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Open Squash

Apr 5th 2024

More Women Than Ever Are Playing Squash

Clair Oblamski Featured Image

Why Open Squash Member Clair Oblamski Loves The Game

Clair Oblamski is a regular squash player in New York City who loves the sport for its year-round urban playability. She also enjoys the community element of playing squash with women at Open Squash—a nonprofit squash center with a mission to make squash for everyone.

Clair didn’t play squash until she went to college, so started relatively late, as an adult. Growing up, she played several sports—she played soccer as a child, she was on the ski team in high school and played tennis. Then she went to Smith College in Massachusetts, and she wanted a winter activity.

“I heard about squash and wandered down to the squash courts one day, and I essentially walked onto the team,” she said.

The team’s coach was very passionate about the sport, and had coached tennis and squash, so he was able to pay attention to helping Clair adjust her tennis grip to hit squash shots. The team was social and included several players like Clair who had not played squash before but had played tennis and other sports. One advantage of being at an all-women’s college was that the coach paid full attention to coaching the women’s team, Clair said, rather than dividing their time between women and men’s teams.

“We were all in a similar learning environment where we were learning the basics and the rules,” she said. “I want to say we were maybe the oddballs in the sports world. A lot of people didn’t know what squash was. There was soccer and basketball. But we were very close on the squash team, and we still stay in contact a lot. We actually have four Smith Graduates who are members of Open Squash at Bryant Park right now.”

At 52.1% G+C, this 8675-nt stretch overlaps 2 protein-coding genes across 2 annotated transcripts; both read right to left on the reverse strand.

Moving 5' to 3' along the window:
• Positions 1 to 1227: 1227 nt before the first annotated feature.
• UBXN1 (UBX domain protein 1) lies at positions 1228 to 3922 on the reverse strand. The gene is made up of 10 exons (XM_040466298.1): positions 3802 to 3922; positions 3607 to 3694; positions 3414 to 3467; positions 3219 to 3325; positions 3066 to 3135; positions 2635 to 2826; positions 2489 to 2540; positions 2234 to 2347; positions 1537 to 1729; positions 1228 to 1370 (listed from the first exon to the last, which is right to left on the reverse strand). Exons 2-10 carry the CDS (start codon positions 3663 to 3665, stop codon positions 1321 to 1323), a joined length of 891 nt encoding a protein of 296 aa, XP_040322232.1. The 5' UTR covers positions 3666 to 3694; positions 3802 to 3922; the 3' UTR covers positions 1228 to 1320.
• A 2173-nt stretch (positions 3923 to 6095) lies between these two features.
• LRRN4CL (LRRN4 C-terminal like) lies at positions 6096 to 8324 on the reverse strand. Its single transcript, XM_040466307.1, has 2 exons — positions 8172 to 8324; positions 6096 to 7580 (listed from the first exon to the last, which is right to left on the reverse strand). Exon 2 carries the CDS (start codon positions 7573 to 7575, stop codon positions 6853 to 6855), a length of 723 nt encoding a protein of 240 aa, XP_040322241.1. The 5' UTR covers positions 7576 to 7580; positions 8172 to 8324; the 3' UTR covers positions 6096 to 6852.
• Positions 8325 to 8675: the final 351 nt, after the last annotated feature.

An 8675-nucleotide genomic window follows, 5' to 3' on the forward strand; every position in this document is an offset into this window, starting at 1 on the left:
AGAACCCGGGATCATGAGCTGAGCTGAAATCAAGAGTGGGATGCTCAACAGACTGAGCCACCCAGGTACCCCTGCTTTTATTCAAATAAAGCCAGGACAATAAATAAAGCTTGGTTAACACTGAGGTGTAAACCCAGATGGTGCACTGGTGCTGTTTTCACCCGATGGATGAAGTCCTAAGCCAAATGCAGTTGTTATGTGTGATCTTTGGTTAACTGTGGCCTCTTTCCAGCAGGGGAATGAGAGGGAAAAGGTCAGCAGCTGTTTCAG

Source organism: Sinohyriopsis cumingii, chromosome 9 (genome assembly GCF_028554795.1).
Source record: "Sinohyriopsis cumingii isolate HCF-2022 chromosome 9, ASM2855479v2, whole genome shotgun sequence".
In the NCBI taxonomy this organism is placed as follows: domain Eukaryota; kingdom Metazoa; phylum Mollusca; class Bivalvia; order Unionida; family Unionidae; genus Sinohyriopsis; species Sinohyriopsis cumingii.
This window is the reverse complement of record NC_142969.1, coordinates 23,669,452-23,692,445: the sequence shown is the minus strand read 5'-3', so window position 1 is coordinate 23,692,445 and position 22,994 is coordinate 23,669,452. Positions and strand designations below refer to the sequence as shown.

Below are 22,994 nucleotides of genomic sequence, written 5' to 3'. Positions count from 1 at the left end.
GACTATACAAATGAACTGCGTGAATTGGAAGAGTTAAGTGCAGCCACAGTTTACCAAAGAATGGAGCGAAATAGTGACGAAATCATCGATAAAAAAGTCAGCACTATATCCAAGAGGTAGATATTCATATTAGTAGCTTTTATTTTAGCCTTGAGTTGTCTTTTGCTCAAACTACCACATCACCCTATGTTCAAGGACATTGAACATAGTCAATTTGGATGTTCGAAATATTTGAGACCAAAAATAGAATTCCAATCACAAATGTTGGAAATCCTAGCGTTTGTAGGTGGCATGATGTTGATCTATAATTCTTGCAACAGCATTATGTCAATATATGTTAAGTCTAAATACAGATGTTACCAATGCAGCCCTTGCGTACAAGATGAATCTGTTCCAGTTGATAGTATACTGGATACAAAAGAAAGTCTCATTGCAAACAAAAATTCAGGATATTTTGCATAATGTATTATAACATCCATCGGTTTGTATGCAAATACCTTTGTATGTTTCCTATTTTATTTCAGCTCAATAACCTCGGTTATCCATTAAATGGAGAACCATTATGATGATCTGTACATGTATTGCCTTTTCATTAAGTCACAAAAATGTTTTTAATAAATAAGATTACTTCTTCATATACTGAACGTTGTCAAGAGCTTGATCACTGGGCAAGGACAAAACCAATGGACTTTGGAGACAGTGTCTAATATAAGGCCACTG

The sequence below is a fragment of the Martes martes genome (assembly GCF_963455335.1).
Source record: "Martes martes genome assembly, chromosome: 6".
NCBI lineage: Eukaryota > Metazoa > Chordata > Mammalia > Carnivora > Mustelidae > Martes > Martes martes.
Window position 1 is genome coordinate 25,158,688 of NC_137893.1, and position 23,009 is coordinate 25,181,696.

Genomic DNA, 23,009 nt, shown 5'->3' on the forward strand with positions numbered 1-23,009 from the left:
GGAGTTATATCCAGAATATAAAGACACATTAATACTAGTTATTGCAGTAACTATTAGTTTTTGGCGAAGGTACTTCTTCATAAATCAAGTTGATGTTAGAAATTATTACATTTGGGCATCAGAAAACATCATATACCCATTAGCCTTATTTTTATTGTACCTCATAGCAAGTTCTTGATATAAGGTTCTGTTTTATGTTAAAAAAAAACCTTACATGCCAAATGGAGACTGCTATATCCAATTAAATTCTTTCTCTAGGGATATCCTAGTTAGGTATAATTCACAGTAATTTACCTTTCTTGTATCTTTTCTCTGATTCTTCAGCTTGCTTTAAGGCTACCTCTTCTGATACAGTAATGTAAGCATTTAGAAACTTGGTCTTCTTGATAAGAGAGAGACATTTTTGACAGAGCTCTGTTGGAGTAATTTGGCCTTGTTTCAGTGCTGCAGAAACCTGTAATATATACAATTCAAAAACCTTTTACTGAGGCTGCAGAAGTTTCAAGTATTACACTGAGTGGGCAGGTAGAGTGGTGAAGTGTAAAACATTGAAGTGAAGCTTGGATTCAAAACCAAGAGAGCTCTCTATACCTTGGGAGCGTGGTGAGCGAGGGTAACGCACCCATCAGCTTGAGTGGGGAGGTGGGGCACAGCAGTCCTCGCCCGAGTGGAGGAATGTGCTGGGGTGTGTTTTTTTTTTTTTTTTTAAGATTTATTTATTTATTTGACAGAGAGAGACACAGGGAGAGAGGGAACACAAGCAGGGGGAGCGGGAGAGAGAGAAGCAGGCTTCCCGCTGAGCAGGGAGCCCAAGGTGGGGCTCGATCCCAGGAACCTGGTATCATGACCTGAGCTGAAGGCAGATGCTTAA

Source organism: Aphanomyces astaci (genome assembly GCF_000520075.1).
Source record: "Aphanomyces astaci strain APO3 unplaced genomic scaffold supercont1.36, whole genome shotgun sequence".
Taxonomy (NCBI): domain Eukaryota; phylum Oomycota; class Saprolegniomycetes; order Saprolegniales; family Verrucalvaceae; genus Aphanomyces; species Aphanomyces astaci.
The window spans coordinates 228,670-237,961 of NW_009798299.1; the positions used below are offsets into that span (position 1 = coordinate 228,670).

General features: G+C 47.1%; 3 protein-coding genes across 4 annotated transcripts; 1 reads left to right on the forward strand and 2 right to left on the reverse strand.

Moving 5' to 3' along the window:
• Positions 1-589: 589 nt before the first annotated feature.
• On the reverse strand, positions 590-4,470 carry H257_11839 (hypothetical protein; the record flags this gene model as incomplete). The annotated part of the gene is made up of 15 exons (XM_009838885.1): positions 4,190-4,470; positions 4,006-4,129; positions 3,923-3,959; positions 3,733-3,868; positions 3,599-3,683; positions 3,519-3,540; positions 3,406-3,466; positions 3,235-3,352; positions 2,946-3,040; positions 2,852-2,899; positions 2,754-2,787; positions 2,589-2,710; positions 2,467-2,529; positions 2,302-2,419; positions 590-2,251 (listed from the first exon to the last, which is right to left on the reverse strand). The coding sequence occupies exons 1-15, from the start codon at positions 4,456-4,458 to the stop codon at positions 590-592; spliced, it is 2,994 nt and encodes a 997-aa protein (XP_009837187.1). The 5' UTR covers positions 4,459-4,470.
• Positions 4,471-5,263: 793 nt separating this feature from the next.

This past fall, the Open Squash Bryant Park Smith graduates went to the Howe Cup together, America’s largest squash tournament for women players. More individuals from Smith College were playing in the Howe Cup than any other college, she said.

Clair found her game progressed well and that the pressure of playing in tournaments allowed her to jump up quickly in her skill level. She still hit a “big flat backhand”, she concedes, and there “are still a few videos floating around the internet” showing it. But gradually learned a variety of shots.

“I really liked the drop slice,” she said. “It’s quite similar to a slice in tennis. But I struggled to hit drives on the backhand side.”

Clair became competitive in practice and gradually worked her way up to the second spot in a team of nine. She majored in neuroscience and psychology, although jokes that she almost triple-majored because of the amount of time she spent playing squash and tennis. Smith offers a varsity program where they’ll pay for a student to intern for the summer, and Clair reached out to Street Squash in New York, offering her services. She designed a curriculum for the students and ended up working for two years at Street Squash after she graduated. Clair worked at the City Parks Foundation running a middle school afterschool program, and now she works at PENCIL, an education focused nonprofit in New York City that works wish students on their college and career readiness skills.